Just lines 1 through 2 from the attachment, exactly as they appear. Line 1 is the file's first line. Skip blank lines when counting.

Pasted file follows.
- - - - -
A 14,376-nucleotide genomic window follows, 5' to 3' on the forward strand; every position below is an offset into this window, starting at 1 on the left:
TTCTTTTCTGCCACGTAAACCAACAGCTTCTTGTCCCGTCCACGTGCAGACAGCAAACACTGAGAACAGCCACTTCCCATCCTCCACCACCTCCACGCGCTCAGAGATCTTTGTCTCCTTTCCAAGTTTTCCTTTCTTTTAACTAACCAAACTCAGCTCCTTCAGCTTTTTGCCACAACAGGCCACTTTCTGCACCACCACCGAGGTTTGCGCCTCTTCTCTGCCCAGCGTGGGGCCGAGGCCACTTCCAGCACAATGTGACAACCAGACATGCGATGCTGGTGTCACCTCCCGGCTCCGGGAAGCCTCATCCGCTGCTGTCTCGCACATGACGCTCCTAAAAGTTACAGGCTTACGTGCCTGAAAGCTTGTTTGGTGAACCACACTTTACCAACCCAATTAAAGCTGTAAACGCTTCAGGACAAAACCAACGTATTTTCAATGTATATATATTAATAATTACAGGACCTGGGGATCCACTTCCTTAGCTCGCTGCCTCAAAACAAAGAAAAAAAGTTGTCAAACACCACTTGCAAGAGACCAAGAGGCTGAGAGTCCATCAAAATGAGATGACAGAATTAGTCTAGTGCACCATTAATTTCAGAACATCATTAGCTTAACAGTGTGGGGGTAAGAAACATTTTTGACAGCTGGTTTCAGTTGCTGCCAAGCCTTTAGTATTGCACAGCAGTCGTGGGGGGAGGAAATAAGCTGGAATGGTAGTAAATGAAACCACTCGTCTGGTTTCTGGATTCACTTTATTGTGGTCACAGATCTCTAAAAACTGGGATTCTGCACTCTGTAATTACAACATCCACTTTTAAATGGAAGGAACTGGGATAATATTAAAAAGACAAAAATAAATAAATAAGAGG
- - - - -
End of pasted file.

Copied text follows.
A 14,376-nucleotide genomic window follows, 5' to 3' on the forward strand; every position below is an offset into this window, starting at 1 on the left:
TTCTTTTCTGCCACGTAAACCAACAGCTTCTTGTCCCGTCCACGTGCAGACAGCAAACACTGAGAACAGCCACTTCCCATCCTCCACCACCTCCACGCGCTCAGAGATCTTTGTCTCCTTTCCAAGTTTTCCTTTCTTTTAACTAACCAAACTCAGCTCCTTCAGCTTTTTGCCACAACAGGCCACTTTCTGCACCACCACCGAGGTTTGCGCCTCTTCTCTGCCCAGCGTGGGGCCGAGGCCACTTCCAGCACAATGTGACAACCAGACATGCGATGCTGGTGTCACCTCCCGGCTCCGGGAAGCCTCATCCGCTGCTGTCTCGCACATGACGCTCCTAAAAGTTACAGGCTTACGTGCCTGAAAGCTTGTTTGGTGAACCACACTTTACCAACCCAATTAAAGCTGTAAACGCTTCAGGACAAAACCAACGTATTTTCAATGTATATATATTAATAATTACAGGACCTGGGGATCCACTTCCTTAGCTCGCTGCCTCAAAACAAAGAAAAAAAGTTGTCAAACACCACTTGCAAGAGACCAAGAGGCTGAGAGTCCATCAAAATGAGATGACAGAATTAGTCTAGTGCACCATTAATTTCAGAACATCATTAGCTTAACAGTGTGGGGGTAAGAAACATTTTTGACAGCTGGTTTCAGTTGCTGCCAAGCCTTTAGTATTGCACAGCAGTCGTGGGGGGAGGAAATAAGCTGGAATGGTAGTAAATGAAACCACTCGTCTGGTTTCTGGATTCACTTTATTGTGGTCACAGATCTCTAAAAACTGGGATTCTGCACTCTGTAATTACAACATCCACTTTTAAATGGAAGGAACTGGGATAATATTAAAAAGACAAAAATAAATAAATAAGAGG